“Defensively, I thought our pass rush showed up. I think there were a couple plays in there that definitely could have been ruled a sack if we’d have been going live. I think there was good on both sides of the ball.”
LaFleur had his coaches work out of the press box, with officials on the field for the first time and the players dressed in game-day uniforms. There were some things that needed ironing out, such as the walkie-talkie system used to call in plays, which malfunctioned when LaFleur handed play-calling over to offensive coordinator Nathaniel Hackett for a portion of practice.
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There was plenty of substituting to help prepare for the typical game-day sideline operation, timeouts were called when the play-clock wound down and ambient crowd noise played for almost the entire practice.
To test the players’ ability to think and play fast, there were no play scripts as there normally would be in a training camp practice. Usually, the players have performed walk-throughs of what they’re going to practice and know what play or scheme is going to be run before they line up.
In this practice, the calls were made fresh from the sideline. The down and distances were not prescribed and certain players moved in and out of the lineup as they would in any regular-season game.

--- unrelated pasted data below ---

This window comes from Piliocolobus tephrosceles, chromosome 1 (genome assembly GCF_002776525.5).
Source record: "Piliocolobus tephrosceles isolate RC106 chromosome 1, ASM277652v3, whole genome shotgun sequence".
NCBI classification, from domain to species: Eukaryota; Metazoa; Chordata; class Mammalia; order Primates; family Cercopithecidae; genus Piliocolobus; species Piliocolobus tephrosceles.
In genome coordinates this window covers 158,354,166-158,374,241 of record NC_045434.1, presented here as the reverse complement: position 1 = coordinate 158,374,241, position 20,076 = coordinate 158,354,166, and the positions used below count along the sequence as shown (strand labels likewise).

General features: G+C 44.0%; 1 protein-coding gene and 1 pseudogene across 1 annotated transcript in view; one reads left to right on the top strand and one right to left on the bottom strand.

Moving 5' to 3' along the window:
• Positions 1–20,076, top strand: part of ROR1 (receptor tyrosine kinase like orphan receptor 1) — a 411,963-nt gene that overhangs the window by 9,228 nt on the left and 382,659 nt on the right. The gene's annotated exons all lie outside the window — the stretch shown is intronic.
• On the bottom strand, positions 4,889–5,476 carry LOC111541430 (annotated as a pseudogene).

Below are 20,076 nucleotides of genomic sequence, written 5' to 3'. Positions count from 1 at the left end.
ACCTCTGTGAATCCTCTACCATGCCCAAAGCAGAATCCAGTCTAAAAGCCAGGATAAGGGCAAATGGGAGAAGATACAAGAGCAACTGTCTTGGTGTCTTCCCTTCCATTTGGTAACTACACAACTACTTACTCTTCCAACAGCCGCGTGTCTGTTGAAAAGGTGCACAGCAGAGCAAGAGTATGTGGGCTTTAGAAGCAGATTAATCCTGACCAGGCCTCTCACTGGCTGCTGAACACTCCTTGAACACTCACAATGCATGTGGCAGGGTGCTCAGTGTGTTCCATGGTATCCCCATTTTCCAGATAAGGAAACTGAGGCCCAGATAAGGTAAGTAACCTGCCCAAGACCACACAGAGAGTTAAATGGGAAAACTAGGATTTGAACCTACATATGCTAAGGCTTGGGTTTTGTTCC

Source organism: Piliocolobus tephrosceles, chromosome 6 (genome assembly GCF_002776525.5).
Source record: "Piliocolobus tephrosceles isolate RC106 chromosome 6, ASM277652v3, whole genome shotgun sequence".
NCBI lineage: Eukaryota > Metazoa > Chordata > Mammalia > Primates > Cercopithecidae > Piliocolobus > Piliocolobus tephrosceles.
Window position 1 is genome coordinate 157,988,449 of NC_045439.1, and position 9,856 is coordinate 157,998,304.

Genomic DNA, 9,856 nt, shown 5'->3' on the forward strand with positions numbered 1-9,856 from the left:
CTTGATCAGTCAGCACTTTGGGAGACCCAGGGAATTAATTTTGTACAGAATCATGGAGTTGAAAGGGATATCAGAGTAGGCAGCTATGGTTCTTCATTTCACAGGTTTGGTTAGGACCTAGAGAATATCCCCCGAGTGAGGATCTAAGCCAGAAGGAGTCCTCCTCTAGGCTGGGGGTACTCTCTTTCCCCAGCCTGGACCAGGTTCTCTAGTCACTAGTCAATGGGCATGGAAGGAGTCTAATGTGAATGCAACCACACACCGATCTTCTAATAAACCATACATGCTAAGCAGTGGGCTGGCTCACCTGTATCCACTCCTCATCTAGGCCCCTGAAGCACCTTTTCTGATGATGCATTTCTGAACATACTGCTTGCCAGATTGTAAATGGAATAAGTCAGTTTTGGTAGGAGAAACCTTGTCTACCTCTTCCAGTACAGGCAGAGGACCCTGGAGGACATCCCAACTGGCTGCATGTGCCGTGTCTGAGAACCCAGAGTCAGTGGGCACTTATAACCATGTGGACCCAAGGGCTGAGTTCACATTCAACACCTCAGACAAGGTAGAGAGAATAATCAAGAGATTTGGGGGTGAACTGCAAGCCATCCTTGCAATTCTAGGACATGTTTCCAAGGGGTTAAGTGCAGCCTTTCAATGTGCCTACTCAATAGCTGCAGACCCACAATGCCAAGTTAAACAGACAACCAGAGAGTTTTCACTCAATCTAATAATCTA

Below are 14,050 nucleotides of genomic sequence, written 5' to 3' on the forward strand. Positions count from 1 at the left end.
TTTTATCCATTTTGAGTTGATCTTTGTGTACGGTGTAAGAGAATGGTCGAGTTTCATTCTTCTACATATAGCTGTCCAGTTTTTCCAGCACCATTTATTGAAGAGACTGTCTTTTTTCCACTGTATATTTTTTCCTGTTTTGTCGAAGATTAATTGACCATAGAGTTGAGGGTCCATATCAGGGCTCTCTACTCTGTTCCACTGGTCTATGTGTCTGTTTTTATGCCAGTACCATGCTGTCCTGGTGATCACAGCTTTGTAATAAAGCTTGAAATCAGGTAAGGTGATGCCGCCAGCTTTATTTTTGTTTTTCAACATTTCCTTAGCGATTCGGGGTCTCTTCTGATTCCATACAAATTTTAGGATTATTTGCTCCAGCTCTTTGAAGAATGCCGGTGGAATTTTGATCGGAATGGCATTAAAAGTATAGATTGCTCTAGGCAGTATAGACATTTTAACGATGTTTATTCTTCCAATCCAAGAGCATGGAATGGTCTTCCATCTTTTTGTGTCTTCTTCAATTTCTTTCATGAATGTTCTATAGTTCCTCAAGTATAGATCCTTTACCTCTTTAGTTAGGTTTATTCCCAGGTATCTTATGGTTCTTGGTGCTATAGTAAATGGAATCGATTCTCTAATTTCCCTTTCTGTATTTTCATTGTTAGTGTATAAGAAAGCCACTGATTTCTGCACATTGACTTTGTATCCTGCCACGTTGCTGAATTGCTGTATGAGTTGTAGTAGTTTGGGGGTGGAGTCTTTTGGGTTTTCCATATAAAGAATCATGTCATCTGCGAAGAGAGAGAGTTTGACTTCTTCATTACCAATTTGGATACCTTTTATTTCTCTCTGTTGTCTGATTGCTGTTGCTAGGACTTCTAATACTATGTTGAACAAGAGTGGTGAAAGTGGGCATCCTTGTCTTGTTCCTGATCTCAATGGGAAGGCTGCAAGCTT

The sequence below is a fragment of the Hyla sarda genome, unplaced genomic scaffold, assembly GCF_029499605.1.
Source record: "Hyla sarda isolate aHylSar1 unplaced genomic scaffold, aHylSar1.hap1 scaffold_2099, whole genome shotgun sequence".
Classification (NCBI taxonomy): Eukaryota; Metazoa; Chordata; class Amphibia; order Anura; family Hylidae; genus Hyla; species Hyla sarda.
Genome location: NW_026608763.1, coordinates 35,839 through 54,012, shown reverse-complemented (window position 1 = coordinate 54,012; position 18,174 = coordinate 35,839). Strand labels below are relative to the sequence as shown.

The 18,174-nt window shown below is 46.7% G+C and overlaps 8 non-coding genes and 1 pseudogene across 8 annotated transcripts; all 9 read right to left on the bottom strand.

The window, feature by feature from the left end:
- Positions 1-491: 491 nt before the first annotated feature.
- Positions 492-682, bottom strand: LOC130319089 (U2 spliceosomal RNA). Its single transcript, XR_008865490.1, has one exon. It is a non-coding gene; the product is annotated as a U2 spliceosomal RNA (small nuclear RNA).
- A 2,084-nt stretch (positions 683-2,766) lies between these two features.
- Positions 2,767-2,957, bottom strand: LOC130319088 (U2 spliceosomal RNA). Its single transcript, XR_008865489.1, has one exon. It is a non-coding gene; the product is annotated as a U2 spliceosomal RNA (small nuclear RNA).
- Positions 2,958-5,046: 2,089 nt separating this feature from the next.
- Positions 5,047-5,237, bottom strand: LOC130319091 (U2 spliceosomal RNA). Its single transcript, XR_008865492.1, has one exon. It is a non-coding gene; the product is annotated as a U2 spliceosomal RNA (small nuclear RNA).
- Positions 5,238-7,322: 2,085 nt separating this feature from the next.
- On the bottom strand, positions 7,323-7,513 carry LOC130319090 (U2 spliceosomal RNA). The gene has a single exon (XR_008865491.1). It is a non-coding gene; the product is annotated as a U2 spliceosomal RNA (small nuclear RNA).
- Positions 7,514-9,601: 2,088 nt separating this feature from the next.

“I think for the most part they did everything they could to make it as close to a preseason game as possible,” nose tackle Tyler Lancaster said. “Going out there, we didn’t know anything. They called it in through the headsets and we were playing ball.
“So they even injected some noise into the stadium, and that was kind of cool – sort of simulate that environment. But to me, it really did feel like a game today. And I feel like this is the best way we’re going to get prepared. ”
Sunday was the official end of training camp. Practices this week will include some prescribed looks for the offense and defense – as preparation for the Vikings – and some competitive series to help further assess talent.
Then comes Week 1, ready or not.